Everyone likes to get something for free. Apple, while not prone to giving anything away for free, does give app developers 50 free download codes for each app developed approved for the App Store. The download codes are made available when your app is approved and can be used prior to your app going on sale or anytime thereafter.
Recent changes in Apple's guidelines regarding promo codes have added some new restrictions. Users of the free promo codes can no longer post reviews of the app on the App Store.
In an attempt to level the playing field, Apple feels that those who receive a free code will be biased in their assessment of the app. While this may have some effect on making reviews fairer, it does not prevent anyone from posting a review of the app on their own web site, blog, Facebook page, or Twitter feed.
So, the question often comes up about how to make the best use of your free codes to promote your app? I'll discuss a few ideas and rules to follow in the remainder of this article.
You get 50 codes per app; use them wisely. Don't download all 50 promo codes at once since they have a shelf life of 28 days and cannot be renewed.
Download only number of codes that you need at any given time. You can start by downloading a block of five, for example. It's fast and easy to download the codes through iTunes Connect in increments of even one!
You can get 50 more codes each time your app is updated. If you're close to updating your app or if it's in the review process, you can use up your remaining promo codes. Once your app's revision is approved, you'll be granted another 50 codes, but your old codes will not work at that point.
Ask anyone who gets a code to still write a review. Don't assume that reviews aren't valuable because they can't be posted on the App Store. You can post the reviews on your own product website.
You can also post a positive review at the top of your App Store description where you place text about your app. That's actually a better place anyway because it stands a better chance of being read.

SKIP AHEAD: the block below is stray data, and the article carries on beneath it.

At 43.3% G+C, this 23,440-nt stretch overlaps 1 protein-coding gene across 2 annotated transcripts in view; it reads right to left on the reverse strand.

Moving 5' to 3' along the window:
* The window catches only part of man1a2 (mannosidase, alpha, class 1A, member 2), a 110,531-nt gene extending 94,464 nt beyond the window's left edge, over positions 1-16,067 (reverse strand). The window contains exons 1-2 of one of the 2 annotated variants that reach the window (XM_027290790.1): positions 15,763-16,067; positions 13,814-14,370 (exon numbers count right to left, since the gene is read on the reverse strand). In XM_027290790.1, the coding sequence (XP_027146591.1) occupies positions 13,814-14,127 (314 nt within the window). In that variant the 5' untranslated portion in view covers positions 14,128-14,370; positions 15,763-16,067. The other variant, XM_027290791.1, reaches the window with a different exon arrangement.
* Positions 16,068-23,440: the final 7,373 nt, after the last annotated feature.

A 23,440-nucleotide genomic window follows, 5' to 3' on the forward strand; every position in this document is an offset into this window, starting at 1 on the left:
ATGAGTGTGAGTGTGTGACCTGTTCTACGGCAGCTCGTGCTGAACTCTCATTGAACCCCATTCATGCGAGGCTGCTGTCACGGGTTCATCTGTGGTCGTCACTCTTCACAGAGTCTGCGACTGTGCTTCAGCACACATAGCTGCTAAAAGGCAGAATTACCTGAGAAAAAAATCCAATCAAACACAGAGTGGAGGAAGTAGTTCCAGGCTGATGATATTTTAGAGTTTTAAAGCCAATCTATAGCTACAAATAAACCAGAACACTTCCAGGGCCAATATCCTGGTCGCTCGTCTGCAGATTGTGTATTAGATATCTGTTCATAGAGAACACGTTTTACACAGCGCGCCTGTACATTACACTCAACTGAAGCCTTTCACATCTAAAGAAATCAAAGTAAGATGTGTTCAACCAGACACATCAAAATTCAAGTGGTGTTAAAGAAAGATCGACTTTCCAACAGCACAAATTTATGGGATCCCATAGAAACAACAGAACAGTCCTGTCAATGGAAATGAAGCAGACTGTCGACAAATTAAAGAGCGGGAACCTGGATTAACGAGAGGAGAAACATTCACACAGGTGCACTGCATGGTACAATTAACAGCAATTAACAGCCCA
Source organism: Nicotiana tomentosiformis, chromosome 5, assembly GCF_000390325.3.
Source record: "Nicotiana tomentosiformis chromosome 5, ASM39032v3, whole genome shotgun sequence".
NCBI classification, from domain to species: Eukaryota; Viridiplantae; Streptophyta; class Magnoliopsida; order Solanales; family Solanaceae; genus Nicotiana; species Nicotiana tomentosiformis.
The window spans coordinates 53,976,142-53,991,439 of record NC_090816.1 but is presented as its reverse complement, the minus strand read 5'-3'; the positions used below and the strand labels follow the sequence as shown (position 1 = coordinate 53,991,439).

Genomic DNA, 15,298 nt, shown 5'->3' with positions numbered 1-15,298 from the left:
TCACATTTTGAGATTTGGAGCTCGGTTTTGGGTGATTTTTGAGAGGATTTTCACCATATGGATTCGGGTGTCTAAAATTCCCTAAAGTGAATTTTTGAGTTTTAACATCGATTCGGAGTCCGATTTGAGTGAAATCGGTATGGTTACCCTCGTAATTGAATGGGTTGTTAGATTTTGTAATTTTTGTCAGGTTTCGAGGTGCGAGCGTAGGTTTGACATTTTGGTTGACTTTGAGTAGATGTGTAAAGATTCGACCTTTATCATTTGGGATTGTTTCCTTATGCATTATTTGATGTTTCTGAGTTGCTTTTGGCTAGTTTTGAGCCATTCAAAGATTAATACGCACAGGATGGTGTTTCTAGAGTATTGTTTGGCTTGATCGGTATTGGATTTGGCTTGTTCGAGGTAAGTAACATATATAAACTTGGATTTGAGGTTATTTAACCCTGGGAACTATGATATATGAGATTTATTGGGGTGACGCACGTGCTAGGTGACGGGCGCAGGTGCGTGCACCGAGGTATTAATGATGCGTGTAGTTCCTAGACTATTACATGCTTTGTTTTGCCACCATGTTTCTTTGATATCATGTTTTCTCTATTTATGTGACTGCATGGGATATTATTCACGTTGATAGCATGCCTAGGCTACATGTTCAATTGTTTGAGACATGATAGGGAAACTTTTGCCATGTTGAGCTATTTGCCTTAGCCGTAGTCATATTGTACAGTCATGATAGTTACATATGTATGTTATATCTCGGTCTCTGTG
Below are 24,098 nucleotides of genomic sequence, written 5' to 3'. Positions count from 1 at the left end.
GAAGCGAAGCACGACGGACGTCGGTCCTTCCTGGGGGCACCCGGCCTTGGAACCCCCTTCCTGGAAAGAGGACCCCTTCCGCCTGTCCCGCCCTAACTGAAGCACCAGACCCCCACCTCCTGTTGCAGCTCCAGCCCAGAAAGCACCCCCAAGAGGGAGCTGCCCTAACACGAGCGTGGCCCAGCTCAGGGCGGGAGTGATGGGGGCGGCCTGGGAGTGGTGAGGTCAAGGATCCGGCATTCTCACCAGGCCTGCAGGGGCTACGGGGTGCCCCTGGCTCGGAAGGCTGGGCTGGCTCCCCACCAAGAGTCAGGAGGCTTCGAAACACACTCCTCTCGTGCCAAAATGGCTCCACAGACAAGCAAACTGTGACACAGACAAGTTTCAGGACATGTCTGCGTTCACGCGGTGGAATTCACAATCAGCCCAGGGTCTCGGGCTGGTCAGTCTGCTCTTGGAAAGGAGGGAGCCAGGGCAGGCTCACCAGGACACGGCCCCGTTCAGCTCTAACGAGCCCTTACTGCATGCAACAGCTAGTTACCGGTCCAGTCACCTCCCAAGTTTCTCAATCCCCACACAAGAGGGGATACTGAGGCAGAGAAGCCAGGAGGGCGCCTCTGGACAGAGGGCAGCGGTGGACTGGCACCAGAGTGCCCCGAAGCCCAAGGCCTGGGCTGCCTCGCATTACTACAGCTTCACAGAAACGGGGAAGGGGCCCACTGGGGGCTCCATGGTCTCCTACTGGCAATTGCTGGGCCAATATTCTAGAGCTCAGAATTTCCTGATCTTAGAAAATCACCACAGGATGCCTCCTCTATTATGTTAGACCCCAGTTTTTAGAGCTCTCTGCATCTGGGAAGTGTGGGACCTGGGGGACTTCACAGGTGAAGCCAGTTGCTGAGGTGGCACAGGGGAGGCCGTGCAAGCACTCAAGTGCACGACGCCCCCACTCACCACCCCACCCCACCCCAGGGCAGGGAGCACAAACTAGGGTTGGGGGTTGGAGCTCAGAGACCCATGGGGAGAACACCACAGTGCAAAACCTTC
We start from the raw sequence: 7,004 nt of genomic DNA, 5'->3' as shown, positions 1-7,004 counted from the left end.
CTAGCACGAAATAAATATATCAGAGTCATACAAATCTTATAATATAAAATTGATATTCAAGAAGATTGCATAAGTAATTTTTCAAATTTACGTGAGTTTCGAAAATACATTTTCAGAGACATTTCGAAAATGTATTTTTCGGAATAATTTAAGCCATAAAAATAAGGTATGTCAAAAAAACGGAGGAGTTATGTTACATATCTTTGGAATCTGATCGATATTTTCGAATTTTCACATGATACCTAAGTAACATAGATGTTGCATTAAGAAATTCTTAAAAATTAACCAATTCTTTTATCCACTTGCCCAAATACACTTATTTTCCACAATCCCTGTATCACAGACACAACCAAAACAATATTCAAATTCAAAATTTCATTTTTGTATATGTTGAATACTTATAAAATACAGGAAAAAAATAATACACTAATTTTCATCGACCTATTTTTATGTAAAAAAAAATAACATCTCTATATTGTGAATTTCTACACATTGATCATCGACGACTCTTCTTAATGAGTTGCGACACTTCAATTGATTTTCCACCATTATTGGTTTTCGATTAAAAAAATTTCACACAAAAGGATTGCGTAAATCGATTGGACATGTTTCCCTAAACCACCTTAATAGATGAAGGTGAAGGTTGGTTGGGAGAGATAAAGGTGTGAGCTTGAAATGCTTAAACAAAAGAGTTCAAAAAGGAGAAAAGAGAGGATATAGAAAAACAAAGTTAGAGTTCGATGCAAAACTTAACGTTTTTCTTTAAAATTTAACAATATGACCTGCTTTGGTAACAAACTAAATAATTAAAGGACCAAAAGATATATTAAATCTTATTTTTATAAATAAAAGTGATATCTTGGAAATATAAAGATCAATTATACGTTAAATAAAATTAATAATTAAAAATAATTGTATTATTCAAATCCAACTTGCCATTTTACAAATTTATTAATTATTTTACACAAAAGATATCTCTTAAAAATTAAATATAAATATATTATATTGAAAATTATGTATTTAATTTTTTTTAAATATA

Use the codes prior to launch of your app. The best time to use the codes is when your app is approved and not yet launched on the store.
If, for example, your app has been approved, but you have specified that it not go live for two weeks, use that time to give the codes to reviewers so they can get a sneak peak of your app prior to launch. You may improve your chances of getting a review if you give someone "exclusive" access to your app. It doesn't hurt to try this angle.
Don't sell the codes. While it's possible to sell someone your free promo codes (outside of Apple's App Store system), you agree not to in Apple's terms of conduct prior to being granted codes.
If you want to purchase codes, you can do that through Apple's regular iTunes store. It doesn't hurt to give away free codes for your apps once in awhile. You can do a "free download" giveaway through your Facebook App Fan Page, for example. The codes that you purchase are NOT subject to the review restriction by the way. So, anyone who uses a purchased promo code can post a review and rating for your app on the App Store.
Although Apple's guidelines for using promo codes have become more restrictive lately, you should still consider them to be a powerful marketing tool and a benefit to your sales efforts. The key is to time the use of the codes to your advantage.
Try to get reviewers to download your app after its approval and prior to its launch. This assumes that you have built in some time prior to your app's launch on the App Store.
Don't download them all at once because once you do, the clock is ticking. You may have codes that go to waste because you were not able to distribute them to everyone. Don't assume that just because a person can no longer post a review on the App Store, that their review is not valuable. There are other ways to make use of the reviews such as posting them to your Facebook Fan Page, product web site, or Twitter feed.
And by all means, seek out influential people who can write a positive review for your app. Word of mouth through positive reviews can help propel your app into the "Angry Birds" category. At least it can't hurt!